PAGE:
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topo chico prison The 76-year-old prison is to be demolished.

Nuevo León prison opens its doors to reveal 76 years of history

Some areas of Topo Chico are off limits as officials search for hidden graves

A recently-closed 76-year-old prison that became notorious for violence will be open to the public for the next five weeks prior to demolition.

The Topo Chico prison in Monterrey, Nuevo Léon, where 49 prisoners were killed in a riot in 2016, was closed by Governor Jaime Rodríguez Calderón on September 30 after its inmates were transferred to jails in Apodaca and Cadereyta.

Until December 15, members of the public aged 18 and over will be able to take free guided tours of the penitentiary to learn about its storied history.

Nuevo León tourism chief Miguel Ángel Cantú said the tours will run Wednesday through Sunday and visitors will have the opportunity to see 12 different areas of the jail.

Some parts of the prison complex will be off limits, he said, because authorities are carrying out investigations to determine whether there are any hidden graves.

The Topo Chico prison housed about 300,000 criminals between its opening in October 1943 and its closure just over a month ago.

Inmates ranged from leaders of criminal organizations convicted of multiple homicides to small-time crooks such as a young man who did two and a half years for stealing a kilo of barbacoa (slow-cooked meat).

Among the areas of the prison open to the public are the cells, the Sigma Theater and the Catholic temple.

Built in 1945, the theater hosted countless plays and performances that entertained thousands of inmates over the years. During the prison tour, visitors watch a five-minute video that gives an overview of Topo Chico’s history.

Built in 1963, the temple is one of the best-preserved parts of the prison. Monterrey archbishop Rogelio Cabrera López is among the church leaders who have officiated at masses within its walls.

On Friday, the first day that the guided tours were offered to the public, 2,043 visited people visited the Topo Chico prison, Nuevo León tourism authorities said.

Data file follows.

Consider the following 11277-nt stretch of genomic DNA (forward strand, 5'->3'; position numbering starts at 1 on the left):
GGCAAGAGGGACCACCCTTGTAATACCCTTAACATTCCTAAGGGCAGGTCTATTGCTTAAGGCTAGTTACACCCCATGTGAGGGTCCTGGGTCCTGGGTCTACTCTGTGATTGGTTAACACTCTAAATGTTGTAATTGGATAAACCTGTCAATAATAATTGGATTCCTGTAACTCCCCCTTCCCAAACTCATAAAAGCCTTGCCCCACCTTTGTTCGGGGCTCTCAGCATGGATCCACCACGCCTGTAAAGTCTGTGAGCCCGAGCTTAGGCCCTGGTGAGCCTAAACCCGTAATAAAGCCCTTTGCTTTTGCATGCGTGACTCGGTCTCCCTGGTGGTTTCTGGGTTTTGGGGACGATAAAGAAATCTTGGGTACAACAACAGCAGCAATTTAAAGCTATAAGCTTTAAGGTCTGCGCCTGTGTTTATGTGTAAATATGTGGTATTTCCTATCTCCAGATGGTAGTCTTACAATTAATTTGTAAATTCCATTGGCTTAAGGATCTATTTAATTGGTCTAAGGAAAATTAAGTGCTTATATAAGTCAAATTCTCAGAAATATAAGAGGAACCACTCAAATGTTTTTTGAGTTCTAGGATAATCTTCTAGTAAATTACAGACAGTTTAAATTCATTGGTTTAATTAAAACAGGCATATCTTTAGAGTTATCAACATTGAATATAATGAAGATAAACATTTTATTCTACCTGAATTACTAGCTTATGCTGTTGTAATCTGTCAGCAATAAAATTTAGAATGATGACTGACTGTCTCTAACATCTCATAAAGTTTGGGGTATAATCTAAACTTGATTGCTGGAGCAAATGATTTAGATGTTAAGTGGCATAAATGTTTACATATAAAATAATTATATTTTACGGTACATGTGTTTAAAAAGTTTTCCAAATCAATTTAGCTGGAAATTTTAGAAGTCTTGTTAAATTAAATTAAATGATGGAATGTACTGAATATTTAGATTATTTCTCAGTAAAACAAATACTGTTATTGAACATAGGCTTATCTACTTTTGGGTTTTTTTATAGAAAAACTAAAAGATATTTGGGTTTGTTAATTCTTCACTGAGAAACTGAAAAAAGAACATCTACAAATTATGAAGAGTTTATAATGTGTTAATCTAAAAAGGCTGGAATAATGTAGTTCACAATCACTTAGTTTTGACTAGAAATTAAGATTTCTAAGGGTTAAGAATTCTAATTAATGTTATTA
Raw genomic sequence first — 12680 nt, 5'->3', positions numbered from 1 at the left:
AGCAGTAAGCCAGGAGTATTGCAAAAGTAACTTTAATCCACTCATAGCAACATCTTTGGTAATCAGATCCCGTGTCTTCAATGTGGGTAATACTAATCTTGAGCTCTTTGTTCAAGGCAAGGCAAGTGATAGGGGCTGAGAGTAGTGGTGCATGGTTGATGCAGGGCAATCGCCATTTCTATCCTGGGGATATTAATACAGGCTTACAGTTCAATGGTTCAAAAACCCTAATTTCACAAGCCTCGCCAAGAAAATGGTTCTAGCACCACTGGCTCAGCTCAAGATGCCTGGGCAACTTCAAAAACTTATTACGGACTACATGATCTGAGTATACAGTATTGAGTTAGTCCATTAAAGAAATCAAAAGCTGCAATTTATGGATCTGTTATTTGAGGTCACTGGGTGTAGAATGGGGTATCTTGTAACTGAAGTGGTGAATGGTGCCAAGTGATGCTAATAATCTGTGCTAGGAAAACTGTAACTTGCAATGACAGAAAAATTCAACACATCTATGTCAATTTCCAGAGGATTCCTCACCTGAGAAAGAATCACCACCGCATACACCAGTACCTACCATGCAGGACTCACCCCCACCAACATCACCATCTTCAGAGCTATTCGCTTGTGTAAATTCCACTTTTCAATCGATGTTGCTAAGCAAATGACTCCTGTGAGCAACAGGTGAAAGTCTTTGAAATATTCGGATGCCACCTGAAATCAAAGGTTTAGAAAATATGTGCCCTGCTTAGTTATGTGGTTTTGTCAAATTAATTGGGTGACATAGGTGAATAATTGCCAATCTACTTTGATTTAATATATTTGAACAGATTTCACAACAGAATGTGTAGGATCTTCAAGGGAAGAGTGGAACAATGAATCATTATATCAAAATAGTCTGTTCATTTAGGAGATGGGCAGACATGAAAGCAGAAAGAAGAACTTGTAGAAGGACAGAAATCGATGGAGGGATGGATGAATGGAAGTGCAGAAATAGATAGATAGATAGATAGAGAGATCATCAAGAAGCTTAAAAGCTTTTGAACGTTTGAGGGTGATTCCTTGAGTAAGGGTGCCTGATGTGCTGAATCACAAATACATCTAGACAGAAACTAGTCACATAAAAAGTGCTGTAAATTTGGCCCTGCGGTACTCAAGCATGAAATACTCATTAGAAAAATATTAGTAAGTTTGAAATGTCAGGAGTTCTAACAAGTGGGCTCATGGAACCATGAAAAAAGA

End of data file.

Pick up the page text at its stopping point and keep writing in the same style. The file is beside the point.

Laura Morales, a law student, told the newspaper Milenio that seeing how inmates lived in the prison was “depressing” but the visit served as a reminder to stay on the right side of the law.

The prison housed over 300,000 prisoners since its opening in 1943.
The prison housed over 300,000 prisoners since its opening in 1943.

“. . . Going in and hearing about how people live there gives you a sensation of sadness,” she said, adding that she was left with no desire to end up in prison herself.

At a ceremony on Thursday to mark the opening of the prison to the public, Governor Rodríguez said the main purpose of the tours was to open young people’s eyes to the horrors of life on the inside.

He recalled that when he first moved to Monterrey from his family ranch at the age of 16, young men were often sent to spend a night in Topo Chico as punishment for public drunkenness, brawling or being too amorous with their girlfriends in the city’s squares.

The next day, they would be given a broom to sweep the city’s streets or made to wash a police car, Rodríguez said.

The governor said that after the prison visits conclude in the middle of next month, Topo Chico will be knocked down and a new state archives building and public park will be built on the site.

The 650-million-peso (US $34-million) project is expected to be completed in 14 months.

Source: Expansión Política (sp), El Universal (sp), Milenio (sp) 

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